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Refugee activist wins Portland Peace Prize

Kayse Jama, executive director of the Center for Intercultural Organizing

 Lincoln and Madison high school students give annual award to Kayse Jama


Saturday, June 1, 2012

Kayse Jama, executive director of the Center for Intercultural Organizing, was awarded the third annual Portland Peace Prize last week. Students from Lincoln and Madison high schools spent four hours on May 24 making their choice.“It was a really tough decision for them,” says project founder Brady Bennon, a teacher at Madison. “They almost went with a dual award, but decided against it.”

In the end, after much discussion, the students decided that the combination of Jama’s “life story, charisma, and day to day work” made him the best candidate for the award.

The schools raised $700 with a car wash and a silent auction as part of the prize. Proceeds will be donated to one of Jama’s youth immigrant organization projects.

Bennon says the project has been such a success that 87 students have already signed up for next year’s selection committee. He can only accept 30.

This year’s finalists, narrowed from 20 nominees, were Mark Jackson, executive director of REAP Inc. (Reaching and Empowering All People); Jeri Sundvall-Williams, a coordinator for the city’s Office of Neighborhood Involvement; Ronault “Polo” Catalani of the city’s Office of Equity and Human Rights, and Kayse Jama. All four finalists demonstrated dedication to promoting peace, democracy and sustainability in the community, the students say.

Last year, Jefferson High School students organized and handed out the Peace Prize. This is the first time the project became a collaborative effort between two schools. In 2010, Leadership and Entrepreneurship Public Charter High School led the effort.

Bennon, who advised the Madison student effort, says he came up with the idea after President Obama won the Nobel Peace Prize, and he began to wonder why there wasn’t anything similar on a local level.

“There seems to be such a big divide between the Nobel nominees and our local heroes,” he says. “Kids can often get a jaded worldview, so it has been great to see them witness the good in our local community.”

The Portland Peace Prize is the culmination of several months of collaborative study by students in Lincoln’s Peace Studies class and Madison’s School Leadership class. The students investigated winners of the International Nobel Peace Prize and looked for similar traits to select a local leader.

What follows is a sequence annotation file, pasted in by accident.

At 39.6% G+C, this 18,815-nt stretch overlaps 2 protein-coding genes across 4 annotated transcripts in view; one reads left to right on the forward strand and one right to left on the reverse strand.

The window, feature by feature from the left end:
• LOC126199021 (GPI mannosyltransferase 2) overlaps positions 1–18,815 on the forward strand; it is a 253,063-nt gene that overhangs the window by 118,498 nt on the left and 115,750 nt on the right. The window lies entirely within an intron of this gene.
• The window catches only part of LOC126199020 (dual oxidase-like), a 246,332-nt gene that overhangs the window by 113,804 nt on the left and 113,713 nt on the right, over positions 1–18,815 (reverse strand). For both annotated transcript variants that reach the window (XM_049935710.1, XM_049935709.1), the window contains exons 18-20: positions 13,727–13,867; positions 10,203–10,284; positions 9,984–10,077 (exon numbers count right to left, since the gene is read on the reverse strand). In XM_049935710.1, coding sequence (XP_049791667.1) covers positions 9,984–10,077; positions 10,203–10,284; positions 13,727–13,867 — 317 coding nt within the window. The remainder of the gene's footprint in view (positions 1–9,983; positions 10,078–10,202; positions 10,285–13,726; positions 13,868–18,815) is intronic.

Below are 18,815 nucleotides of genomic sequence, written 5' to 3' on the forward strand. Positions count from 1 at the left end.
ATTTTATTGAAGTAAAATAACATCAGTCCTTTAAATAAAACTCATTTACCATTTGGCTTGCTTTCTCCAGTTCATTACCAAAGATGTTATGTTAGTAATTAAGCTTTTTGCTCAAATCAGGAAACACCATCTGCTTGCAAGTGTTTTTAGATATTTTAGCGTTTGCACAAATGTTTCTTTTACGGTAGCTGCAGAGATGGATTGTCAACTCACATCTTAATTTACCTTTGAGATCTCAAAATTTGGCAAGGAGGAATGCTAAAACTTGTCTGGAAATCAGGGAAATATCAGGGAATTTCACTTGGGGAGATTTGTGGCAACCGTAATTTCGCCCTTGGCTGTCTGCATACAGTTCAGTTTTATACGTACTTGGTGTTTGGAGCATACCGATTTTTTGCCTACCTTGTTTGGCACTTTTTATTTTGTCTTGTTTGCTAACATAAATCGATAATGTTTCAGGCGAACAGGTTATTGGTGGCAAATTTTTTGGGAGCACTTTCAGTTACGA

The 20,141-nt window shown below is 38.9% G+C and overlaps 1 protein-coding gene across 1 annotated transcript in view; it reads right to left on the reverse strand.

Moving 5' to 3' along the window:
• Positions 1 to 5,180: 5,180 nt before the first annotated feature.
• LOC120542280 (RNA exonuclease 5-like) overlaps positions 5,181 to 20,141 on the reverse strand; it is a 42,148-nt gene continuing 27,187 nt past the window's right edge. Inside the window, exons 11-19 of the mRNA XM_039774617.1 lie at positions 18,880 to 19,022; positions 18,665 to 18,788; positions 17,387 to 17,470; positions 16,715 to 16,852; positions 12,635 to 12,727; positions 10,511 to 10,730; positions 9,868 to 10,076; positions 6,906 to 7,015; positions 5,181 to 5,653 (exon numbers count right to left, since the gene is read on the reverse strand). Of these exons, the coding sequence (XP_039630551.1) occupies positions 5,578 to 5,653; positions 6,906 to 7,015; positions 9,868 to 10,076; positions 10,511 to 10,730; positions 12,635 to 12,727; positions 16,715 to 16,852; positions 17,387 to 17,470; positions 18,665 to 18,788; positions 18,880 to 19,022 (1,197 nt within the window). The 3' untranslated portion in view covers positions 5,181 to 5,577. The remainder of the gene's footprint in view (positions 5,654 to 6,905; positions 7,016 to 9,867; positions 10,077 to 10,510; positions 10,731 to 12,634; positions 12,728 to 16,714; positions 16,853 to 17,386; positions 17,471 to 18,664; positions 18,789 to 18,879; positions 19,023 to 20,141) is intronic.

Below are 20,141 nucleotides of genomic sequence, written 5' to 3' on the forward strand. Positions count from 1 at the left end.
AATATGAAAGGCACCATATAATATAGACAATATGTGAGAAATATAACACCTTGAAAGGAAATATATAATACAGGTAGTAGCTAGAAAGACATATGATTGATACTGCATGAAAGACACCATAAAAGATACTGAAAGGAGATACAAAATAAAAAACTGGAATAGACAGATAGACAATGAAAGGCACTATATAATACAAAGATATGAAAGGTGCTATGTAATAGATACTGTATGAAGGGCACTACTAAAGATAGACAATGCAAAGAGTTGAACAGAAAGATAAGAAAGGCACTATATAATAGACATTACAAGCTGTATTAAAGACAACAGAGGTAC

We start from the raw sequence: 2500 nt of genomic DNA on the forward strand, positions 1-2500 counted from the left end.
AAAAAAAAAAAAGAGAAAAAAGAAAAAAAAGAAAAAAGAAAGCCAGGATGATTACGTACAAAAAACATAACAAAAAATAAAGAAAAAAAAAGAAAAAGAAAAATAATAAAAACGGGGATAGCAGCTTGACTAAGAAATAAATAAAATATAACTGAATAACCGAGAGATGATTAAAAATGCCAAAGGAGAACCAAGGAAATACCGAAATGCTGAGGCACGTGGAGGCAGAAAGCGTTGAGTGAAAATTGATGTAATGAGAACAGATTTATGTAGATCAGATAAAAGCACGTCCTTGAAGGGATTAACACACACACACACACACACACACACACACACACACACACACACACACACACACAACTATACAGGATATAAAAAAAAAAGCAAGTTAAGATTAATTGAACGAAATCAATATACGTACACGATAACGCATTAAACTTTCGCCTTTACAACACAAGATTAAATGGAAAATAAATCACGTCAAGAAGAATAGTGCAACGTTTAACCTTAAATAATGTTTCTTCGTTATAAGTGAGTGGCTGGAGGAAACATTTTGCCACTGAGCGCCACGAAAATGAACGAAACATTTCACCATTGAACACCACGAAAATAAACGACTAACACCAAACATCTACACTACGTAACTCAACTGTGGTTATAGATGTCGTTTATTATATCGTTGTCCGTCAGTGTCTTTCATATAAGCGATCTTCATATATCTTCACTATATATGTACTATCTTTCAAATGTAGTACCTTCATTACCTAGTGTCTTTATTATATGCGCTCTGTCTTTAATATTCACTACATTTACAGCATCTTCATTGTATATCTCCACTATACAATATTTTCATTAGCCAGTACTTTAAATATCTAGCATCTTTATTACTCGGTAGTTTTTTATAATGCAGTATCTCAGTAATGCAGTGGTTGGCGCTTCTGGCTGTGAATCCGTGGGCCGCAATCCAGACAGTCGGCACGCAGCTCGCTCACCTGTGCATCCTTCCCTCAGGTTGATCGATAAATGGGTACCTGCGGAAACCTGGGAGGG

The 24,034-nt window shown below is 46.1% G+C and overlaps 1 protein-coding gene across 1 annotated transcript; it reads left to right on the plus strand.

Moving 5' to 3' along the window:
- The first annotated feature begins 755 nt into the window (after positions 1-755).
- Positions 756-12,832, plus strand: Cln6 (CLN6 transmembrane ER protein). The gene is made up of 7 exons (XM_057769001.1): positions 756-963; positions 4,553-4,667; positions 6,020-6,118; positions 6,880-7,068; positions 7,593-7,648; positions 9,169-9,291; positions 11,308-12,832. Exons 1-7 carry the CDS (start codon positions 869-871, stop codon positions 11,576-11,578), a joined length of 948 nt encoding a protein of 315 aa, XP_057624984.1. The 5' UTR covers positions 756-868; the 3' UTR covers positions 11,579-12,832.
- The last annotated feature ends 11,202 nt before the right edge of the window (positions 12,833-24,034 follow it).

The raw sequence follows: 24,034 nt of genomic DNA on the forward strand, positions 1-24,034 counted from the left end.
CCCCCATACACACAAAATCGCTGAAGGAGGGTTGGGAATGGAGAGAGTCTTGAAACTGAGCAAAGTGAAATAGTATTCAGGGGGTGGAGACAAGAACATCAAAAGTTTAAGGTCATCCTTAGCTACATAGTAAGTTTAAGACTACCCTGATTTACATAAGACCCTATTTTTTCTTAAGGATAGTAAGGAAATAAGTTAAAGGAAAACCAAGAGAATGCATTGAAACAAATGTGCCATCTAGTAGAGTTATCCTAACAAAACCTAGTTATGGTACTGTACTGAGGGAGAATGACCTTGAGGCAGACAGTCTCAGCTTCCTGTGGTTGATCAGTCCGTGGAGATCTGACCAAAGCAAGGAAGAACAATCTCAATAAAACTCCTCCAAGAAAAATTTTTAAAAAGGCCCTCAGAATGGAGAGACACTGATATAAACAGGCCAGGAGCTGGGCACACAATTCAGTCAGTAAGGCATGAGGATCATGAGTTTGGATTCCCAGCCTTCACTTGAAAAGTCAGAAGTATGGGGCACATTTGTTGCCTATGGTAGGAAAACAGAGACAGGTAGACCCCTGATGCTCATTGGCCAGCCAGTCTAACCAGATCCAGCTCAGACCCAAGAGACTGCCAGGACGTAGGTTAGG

Madison junior Mikal Yohannes says it’s refreshing to read about people’s accomplishments. “You are more likely to see negative stuff in the news than positive stuff, so this is a nice change.”

Lincoln sophomore Joe Tuazon is inspired by the work of his city’s local leaders. “They do so much that isn’t recognized and it’s great knowing we’re helping to celebrate their efforts.”

The Madison and Lincoln students, despite their different demographics and east-west divide, worked together to narrow down the finalists and interview them.

They unanimously selected a winner before Friday’s event.

Last year’s Portland Peace Prize winner, Emanuel Price, spoke at the event, as well as internationally acclaimed public speaker Lou Raja, state Rep. Alyssa Keny-Guyer and students from Madison and Lincoln.

Here are the finalists:
• Kayse Jama was born in Somalia and left when civil war erupted. In his work Jama works to protect and expand immigrant and refugee rights through education, civic engagement, community organizing and intergenerational leadership development. Jama helps organize forums on social justice issues, educates immigrants and refugees on ways to become active in the community and coordinates legal assistance for immigrants and refugees.

• Jeri Sundvall-Williams has been working with low-income residents and communities of color on issues of workplace and environmental justice since 1994. She’s an activist against sex trafficking and prostitution, and has worked to fund programs and shelters to help women get off the streets.

• Polo Catalani coordinates the city’s New Portlanders Program, working to connect immigrants and refugees to each other, to social agencies, and to city government. He helps keep kids off the streets and out of gangs, and facilitates lines of communication between immigrant communities and the Portland Police. Polo and his wife, Nim Xuto, also run a nonprofit called Colored Pencils, which works to facilitate intercultural learning through artistic expression.

• Mark Jackson works to bring a culture of equity in public policy and education. REAP helps students develop their leadership skills and understand the interactions between law, institutional power, and system policy implementation. Jackson engages business leaders, educators, students, community leaders and parents through workshops and listening circles.


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